So, two days before Christmas, I found myself barricaded out in the garage for about 2 hours, surrounded by piles of parts, tools, four tires and a pair of small pink bicycle frames.
Yes, I passed some sort of fatherly rite-of-passage and assembled my own children’s bikes with nothing but sweat, bloody knuckles, a fine collection of hand tools and instructions containing near to no English. And let me tell you, those bikes are safe. Well, as safe as bikes can be – I mean that their construction is solid, double- and triple-checked. In some cases, I completely disassembled entire modules in order to meet my less tolerant tolerances.
What or who could have possible provided a higher level of quality assurance for my daughters’ bicycles than me (their father)? I daresay no-one! (Well, maybe my father, but I suspect he would have chosen to build entirely new bikes, reappearing from his enviable wood- and metal-work shop after a few days with steel-frame cages on wheels for his angels.)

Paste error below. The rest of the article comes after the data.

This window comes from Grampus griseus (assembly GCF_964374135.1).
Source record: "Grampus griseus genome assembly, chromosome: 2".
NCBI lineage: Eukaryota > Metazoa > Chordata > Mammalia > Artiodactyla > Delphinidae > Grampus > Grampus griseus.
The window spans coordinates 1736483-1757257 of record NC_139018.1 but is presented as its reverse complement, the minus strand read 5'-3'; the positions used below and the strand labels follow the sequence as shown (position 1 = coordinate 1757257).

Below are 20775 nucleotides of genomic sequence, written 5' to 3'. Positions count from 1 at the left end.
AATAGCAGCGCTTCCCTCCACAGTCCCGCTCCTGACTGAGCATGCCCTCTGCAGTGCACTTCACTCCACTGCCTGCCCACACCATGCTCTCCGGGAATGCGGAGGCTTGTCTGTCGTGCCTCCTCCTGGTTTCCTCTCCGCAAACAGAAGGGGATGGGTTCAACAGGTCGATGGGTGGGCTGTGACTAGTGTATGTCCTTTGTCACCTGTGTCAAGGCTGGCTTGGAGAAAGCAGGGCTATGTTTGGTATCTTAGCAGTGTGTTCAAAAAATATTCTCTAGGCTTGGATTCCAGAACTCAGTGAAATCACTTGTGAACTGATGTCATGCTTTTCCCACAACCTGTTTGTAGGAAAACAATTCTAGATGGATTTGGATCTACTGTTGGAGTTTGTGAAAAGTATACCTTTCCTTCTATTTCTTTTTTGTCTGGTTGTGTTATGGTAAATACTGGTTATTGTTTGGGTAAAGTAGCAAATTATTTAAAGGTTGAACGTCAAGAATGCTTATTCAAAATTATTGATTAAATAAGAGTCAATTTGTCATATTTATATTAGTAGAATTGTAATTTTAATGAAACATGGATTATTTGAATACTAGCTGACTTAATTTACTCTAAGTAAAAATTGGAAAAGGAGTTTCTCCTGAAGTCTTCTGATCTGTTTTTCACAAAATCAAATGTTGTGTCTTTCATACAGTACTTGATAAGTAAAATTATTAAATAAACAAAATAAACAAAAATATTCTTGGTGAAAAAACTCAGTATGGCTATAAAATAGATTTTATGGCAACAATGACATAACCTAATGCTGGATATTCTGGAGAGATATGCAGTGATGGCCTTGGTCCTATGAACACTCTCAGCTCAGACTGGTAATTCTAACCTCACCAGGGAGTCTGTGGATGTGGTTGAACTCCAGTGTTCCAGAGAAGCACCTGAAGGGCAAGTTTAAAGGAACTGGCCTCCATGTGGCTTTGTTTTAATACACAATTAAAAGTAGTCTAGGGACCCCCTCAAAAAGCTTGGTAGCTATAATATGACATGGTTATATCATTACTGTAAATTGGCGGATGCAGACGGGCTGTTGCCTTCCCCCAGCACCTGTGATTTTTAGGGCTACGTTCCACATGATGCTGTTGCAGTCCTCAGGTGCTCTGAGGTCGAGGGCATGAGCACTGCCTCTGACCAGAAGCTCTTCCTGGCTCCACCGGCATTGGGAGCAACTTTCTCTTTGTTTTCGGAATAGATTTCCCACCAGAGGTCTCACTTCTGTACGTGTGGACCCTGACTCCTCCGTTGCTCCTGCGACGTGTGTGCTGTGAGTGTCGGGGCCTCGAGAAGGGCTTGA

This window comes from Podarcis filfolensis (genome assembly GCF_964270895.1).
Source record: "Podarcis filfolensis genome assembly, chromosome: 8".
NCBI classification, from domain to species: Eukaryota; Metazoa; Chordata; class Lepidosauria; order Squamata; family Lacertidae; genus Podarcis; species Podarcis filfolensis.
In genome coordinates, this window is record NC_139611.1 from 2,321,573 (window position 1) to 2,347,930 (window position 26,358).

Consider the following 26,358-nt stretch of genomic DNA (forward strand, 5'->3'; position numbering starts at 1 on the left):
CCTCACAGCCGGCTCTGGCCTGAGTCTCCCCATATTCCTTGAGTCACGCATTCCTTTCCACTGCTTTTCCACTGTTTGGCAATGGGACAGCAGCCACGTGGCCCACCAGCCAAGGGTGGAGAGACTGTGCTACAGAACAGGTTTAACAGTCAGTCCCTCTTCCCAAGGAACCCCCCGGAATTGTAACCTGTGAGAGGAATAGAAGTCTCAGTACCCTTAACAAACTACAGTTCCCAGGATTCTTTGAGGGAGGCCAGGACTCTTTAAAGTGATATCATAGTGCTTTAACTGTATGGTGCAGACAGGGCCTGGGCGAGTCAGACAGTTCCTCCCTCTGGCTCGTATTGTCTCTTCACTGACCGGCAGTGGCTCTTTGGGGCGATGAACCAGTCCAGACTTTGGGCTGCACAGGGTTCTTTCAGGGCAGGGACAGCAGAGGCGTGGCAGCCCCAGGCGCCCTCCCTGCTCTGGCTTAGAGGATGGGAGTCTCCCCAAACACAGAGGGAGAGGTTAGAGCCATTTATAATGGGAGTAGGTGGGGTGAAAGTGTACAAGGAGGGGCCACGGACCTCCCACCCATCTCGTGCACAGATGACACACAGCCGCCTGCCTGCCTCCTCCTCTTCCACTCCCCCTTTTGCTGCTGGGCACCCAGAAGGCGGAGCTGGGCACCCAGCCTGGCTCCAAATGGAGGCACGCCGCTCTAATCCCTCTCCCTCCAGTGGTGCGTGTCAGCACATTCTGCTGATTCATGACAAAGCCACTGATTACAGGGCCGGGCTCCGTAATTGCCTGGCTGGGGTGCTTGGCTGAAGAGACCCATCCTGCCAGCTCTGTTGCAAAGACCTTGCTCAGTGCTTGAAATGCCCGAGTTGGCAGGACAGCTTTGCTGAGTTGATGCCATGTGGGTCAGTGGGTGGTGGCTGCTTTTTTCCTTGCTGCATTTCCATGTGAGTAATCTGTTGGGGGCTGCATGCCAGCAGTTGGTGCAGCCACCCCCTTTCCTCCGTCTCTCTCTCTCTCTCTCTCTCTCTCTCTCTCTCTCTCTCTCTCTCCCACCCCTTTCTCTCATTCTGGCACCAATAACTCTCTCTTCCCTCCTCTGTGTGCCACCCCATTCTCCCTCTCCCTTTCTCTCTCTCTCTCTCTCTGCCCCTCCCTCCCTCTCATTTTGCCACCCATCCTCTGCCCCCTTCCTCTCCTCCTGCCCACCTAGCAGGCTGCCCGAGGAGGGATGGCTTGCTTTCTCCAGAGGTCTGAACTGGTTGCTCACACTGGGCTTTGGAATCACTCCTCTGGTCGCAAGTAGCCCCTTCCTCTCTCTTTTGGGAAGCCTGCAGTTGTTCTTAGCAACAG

Anyway, because of who was going to be riding these bikes, I did what was arguably my finest job of concentration and focus ever.
Now the big tie-in: it’s almost certainly safe to say that the quality of quality assurance is dependant upon the QA engineer’s attachment to the end user of a product.
How can we, as QA engineers, more fully connect with a software end-user to naturally provide higher tolerances in our testing? For me, it’s less of an issue since the users of our software are long-term health care facilities. All I have to do is picture my sainted grandmother under the care of a facility using our software, and I push forward with still more diligence. I encourage you to find a similar connection.